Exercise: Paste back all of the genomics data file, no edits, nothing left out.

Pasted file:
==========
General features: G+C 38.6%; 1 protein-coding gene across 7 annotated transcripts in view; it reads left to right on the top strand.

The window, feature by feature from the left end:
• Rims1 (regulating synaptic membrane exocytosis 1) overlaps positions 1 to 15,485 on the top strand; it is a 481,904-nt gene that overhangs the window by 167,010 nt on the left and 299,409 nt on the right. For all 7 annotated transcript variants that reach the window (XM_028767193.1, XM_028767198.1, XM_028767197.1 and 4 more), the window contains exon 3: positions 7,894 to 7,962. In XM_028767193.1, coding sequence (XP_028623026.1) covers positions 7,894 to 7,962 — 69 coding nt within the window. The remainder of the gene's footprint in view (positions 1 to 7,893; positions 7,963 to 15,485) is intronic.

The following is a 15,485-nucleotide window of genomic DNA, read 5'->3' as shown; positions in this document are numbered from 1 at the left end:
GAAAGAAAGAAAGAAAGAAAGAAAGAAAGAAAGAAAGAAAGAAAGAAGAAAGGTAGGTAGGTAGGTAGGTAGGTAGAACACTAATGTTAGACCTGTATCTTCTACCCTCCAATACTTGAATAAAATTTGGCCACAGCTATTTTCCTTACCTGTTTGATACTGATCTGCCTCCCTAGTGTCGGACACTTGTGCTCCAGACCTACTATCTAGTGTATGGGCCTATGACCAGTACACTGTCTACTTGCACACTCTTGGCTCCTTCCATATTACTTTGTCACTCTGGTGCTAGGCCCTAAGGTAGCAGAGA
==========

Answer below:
General features: G+C 38.6%; 1 protein-coding gene across 7 annotated transcripts in view; it reads left to right on the top strand.

The window, feature by feature from the left end:
• Rims1 (regulating synaptic membrane exocytosis 1) overlaps positions 1 to 15,485 on the top strand; it is a 481,904-nt gene that overhangs the window by 167,010 nt on the left and 299,409 nt on the right. For all 7 annotated transcript variants that reach the window (XM_028767193.1, XM_028767198.1, XM_028767197.1 and 4 more), the window contains exon 3: positions 7,894 to 7,962. In XM_028767193.1, coding sequence (XP_028623026.1) covers positions 7,894 to 7,962 — 69 coding nt within the window. The remainder of the gene's footprint in view (positions 1 to 7,893; positions 7,963 to 15,485) is intronic.

The following is a 15,485-nucleotide window of genomic DNA, read 5'->3' as shown; positions in this document are numbered from 1 at the left end:
GAAAGAAAGAAAGAAAGAAAGAAAGAAAGAAAGAAAGAAAGAAAGAAGAAAGGTAGGTAGGTAGGTAGGTAGGTAGAACACTAATGTTAGACCTGTATCTTCTACCCTCCAATACTTGAATAAAATTTGGCCACAGCTATTTTCCTTACCTGTTTGATACTGATCTGCCTCCCTAGTGTCGGACACTTGTGCTCCAGACCTACTATCTAGTGTATGGGCCTATGACCAGTACACTGTCTACTTGCACACTCTTGGCTCCTTCCATATTACTTTGTCACTCTGGTGCTAGGCCCTAAGGTAGCAGAGA